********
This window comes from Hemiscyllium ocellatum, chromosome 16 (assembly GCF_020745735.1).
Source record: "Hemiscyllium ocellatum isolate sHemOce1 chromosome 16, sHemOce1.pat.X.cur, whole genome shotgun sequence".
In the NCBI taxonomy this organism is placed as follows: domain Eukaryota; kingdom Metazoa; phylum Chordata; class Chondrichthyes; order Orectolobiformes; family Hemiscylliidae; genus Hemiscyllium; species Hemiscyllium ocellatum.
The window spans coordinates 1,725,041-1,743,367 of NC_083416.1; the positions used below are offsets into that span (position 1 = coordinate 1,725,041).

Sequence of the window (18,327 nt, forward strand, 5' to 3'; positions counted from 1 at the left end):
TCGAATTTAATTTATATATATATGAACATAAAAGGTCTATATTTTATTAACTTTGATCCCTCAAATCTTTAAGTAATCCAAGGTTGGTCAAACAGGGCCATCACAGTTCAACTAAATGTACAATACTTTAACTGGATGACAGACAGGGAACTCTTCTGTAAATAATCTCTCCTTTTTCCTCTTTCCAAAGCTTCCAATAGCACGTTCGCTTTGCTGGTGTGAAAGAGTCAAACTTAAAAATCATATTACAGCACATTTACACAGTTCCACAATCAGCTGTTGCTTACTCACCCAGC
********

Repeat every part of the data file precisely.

This window comes from Hemiscyllium ocellatum, chromosome 16 (assembly GCF_020745735.1).
Source record: "Hemiscyllium ocellatum isolate sHemOce1 chromosome 16, sHemOce1.pat.X.cur, whole genome shotgun sequence".
In the NCBI taxonomy this organism is placed as follows: domain Eukaryota; kingdom Metazoa; phylum Chordata; class Chondrichthyes; order Orectolobiformes; family Hemiscylliidae; genus Hemiscyllium; species Hemiscyllium ocellatum.
The window spans coordinates 1,725,041-1,743,367 of NC_083416.1; the positions used below are offsets into that span (position 1 = coordinate 1,725,041).

Sequence of the window (18,327 nt, forward strand, 5' to 3'; positions counted from 1 at the left end):
TCGAATTTAATTTATATATATATGAACATAAAAGGTCTATATTTTATTAACTTTGATCCCTCAAATCTTTAAGTAATCCAAGGTTGGTCAAACAGGGCCATCACAGTTCAACTAAATGTACAATACTTTAACTGGATGACAGACAGGGAACTCTTCTGTAAATAATCTCTCCTTTTTCCTCTTTCCAAAGCTTCCAATAGCACGTTCGCTTTGCTGGTGTGAAAGAGTCAAACTTAAAAATCATATTACAGCACATTTACACAGTTCCACAATCAGCTGTTGCTTACTCACCCAGC